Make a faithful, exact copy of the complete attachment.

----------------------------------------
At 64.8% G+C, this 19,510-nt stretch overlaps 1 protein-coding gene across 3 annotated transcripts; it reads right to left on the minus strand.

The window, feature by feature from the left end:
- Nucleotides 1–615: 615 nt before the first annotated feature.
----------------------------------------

At 64.8% G+C, this 19,510-nt stretch overlaps 1 protein-coding gene across 3 annotated transcripts; it reads right to left on the minus strand.

The window, feature by feature from the left end:
- Nucleotides 1–615: 615 nt before the first annotated feature.